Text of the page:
B. The Insurance Policy

         From October 15, 2013 through October 15, 2014, Cabaret was insured under the Insurance Policy issued by Plaintiff. (See PL's SOF ¶ 1). Under the Insurance Policy, Plaintiff must pay for damages the insured "becomes legally obligated to pay . . . because of 'personal and advertising injury.'" (Insurance Policy § I.B.I.a. (alteration added)). The Insurance Policy defines "personal and advertising injury" to include injury arising out of:

d. Oral or written publication, in any manner, of material that slanders or libels a person or organization or disparages a person's or organization's goods, products or services;
e. Oral or written publication, in any manner, of material that violates a person's right of privacy;
f. The use of another's advertising idea in your "advertisement"; or
g. Infringing upon another's copyright, trade dress or slogan in your "advertisement".

(Id. §§ V.l4.d-g). Plaintiff has the "right and duty to defend" the insured against any action seeking damages for personal or advertising injury. (Id. LB. 1 .a).

         As with all policies, there are several exclusions to coverage. (See generally Id . § LB.2). Under the "Infringement of Copyright Patent, Trademark or Trade Secret, " exclusion ("IP Exclusion"), insurance does not apply to "[p]ersonal and advertising injury" arising out of the infringement of copyright, patent, trademark, trade secret or other intellectual property rights." (Id. I.B.2.i (alteration and emphasis added)).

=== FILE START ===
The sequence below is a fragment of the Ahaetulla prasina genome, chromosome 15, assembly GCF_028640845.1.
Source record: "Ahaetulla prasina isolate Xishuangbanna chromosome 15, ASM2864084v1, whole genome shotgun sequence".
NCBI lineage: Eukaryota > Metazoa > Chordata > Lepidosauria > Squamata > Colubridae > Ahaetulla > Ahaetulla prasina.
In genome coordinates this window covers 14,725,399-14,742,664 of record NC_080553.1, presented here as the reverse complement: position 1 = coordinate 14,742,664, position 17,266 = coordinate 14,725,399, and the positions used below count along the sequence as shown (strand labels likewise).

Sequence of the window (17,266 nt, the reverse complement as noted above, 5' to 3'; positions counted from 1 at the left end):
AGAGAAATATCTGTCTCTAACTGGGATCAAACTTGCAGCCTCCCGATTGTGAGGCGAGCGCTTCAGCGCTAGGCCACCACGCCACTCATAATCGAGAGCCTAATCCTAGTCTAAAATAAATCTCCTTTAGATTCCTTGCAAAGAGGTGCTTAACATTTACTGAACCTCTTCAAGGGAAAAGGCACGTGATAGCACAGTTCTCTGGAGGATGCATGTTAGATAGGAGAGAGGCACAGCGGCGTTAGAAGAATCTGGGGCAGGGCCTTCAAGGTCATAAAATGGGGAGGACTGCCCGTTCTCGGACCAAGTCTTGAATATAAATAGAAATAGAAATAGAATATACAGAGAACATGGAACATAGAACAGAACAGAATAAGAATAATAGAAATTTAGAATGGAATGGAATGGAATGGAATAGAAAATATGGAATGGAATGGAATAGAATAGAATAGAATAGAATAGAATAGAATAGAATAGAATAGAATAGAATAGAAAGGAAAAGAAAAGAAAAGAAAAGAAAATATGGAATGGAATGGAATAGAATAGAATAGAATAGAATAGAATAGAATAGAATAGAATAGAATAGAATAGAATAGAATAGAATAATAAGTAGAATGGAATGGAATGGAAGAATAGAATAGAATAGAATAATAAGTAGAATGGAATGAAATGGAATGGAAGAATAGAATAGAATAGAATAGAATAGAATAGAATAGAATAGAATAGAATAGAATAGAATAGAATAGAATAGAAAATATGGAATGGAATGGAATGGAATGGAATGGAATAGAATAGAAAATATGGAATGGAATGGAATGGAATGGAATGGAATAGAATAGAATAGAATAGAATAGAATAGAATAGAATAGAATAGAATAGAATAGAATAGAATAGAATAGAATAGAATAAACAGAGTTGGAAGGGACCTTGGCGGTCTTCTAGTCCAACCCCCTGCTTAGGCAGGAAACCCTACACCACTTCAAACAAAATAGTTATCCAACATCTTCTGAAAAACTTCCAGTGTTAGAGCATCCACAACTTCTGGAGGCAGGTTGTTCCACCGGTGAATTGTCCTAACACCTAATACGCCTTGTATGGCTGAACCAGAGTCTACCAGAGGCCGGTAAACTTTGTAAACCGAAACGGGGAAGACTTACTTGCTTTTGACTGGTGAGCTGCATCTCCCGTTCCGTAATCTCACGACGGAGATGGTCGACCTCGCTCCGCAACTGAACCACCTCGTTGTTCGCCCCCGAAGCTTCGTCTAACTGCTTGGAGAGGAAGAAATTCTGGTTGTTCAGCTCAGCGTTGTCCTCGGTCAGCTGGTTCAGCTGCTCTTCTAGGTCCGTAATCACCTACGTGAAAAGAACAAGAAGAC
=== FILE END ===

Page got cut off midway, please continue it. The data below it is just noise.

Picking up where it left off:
There are exceptions to the IP Exclusion. First, "other intellectual property rights do not include the use of another's advertising idea in [insured's] 'advertisement.'" (Id.). Second, the IP Exclusion does not apply to "infringement, in [insured's] 'advertisement', of copyright, trade dress or slogan." (Id. (alterations added)).

         Read together, coverage for personal advertising injury includes damages arising from (1) oral or written publication that slanders or libels a person or organization or disparages a person's or organization's goods, products or services; (2) violations of privacy; (3) use of another's idea in the insured's advertisement; and (4) copyright, trade dress or slogan infringement. And read together, coverage for personal advertising injury excludes damages arising from (1) patent, trade mark, and trade secret infringement; and (2) other intellectual property rights. (See Id . §§ I.B.1.b, I.B.2.i, V.15).

         C. The Motion

         As noted, Plaintiff filed its Motion for Final Summary Judgment on May 17, 2019. (See generally Mot.) Neither Cabaret nor the Model Defendants filed cross-motions for summary judgment. On July 9, 2019, Cabaret filed its Sur-Reply to Plaintiffs Motion requesting the Court "deny in its entirety [Plaintiffs] Motion for Final Summary Judgement and, instead, grant summary judgment to Cabaret and order [Plaintiff] to defend and indemnify Cabaret in the Underlying Litigation." (Id. 8 (alteration added)). No party suggests there are any triable issues of fact.

         II. SUMMARY ...